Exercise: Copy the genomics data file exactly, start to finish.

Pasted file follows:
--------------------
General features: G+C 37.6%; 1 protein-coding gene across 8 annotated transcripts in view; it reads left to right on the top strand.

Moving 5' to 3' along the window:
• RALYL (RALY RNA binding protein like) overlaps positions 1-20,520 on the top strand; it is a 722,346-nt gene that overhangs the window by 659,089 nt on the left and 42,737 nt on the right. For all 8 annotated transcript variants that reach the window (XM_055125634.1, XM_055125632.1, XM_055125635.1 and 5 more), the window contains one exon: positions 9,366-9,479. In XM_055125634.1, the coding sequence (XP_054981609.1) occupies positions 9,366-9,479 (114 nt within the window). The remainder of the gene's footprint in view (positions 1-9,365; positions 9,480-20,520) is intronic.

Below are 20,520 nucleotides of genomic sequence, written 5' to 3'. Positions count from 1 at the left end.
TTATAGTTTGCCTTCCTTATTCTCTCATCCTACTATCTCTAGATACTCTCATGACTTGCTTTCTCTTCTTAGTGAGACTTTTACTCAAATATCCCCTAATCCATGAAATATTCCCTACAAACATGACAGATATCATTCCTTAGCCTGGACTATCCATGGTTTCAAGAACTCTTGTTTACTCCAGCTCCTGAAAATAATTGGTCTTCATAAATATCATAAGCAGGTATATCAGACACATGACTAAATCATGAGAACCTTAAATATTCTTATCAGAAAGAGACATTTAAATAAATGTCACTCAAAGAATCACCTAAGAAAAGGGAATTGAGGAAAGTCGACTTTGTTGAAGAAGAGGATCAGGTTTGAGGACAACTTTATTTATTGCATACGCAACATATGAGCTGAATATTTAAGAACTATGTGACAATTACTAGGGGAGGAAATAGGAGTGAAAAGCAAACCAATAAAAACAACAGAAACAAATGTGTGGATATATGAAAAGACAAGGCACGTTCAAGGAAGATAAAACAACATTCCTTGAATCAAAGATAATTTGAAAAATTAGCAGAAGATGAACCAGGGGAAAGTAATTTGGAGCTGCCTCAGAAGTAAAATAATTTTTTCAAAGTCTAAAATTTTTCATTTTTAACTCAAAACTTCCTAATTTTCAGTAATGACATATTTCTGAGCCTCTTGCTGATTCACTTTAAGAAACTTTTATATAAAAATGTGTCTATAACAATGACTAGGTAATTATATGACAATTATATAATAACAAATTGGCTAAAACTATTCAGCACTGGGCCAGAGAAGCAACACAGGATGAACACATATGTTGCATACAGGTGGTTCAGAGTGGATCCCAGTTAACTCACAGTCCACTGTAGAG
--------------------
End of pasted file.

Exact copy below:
General features: G+C 37.6%; 1 protein-coding gene across 8 annotated transcripts in view; it reads left to right on the top strand.

Moving 5' to 3' along the window:
• RALYL (RALY RNA binding protein like) overlaps positions 1-20,520 on the top strand; it is a 722,346-nt gene that overhangs the window by 659,089 nt on the left and 42,737 nt on the right. For all 8 annotated transcript variants that reach the window (XM_055125634.1, XM_055125632.1, XM_055125635.1 and 5 more), the window contains one exon: positions 9,366-9,479. In XM_055125634.1, the coding sequence (XP_054981609.1) occupies positions 9,366-9,479 (114 nt within the window). The remainder of the gene's footprint in view (positions 1-9,365; positions 9,480-20,520) is intronic.

Below are 20,520 nucleotides of genomic sequence, written 5' to 3'. Positions count from 1 at the left end.
TTATAGTTTGCCTTCCTTATTCTCTCATCCTACTATCTCTAGATACTCTCATGACTTGCTTTCTCTTCTTAGTGAGACTTTTACTCAAATATCCCCTAATCCATGAAATATTCCCTACAAACATGACAGATATCATTCCTTAGCCTGGACTATCCATGGTTTCAAGAACTCTTGTTTACTCCAGCTCCTGAAAATAATTGGTCTTCATAAATATCATAAGCAGGTATATCAGACACATGACTAAATCATGAGAACCTTAAATATTCTTATCAGAAAGAGACATTTAAATAAATGTCACTCAAAGAATCACCTAAGAAAAGGGAATTGAGGAAAGTCGACTTTGTTGAAGAAGAGGATCAGGTTTGAGGACAACTTTATTTATTGCATACGCAACATATGAGCTGAATATTTAAGAACTATGTGACAATTACTAGGGGAGGAAATAGGAGTGAAAAGCAAACCAATAAAAACAACAGAAACAAATGTGTGGATATATGAAAAGACAAGGCACGTTCAAGGAAGATAAAACAACATTCCTTGAATCAAAGATAATTTGAAAAATTAGCAGAAGATGAACCAGGGGAAAGTAATTTGGAGCTGCCTCAGAAGTAAAATAATTTTTTCAAAGTCTAAAATTTTTCATTTTTAACTCAAAACTTCCTAATTTTCAGTAATGACATATTTCTGAGCCTCTTGCTGATTCACTTTAAGAAACTTTTATATAAAAATGTGTCTATAACAATGACTAGGTAATTATATGACAATTATATAATAACAAATTGGCTAAAACTATTCAGCACTGGGCCAGAGAAGCAACACAGGATGAACACATATGTTGCATACAGGTGGTTCAGAGTGGATCCCAGTTAACTCACAGTCCACTGTAGAG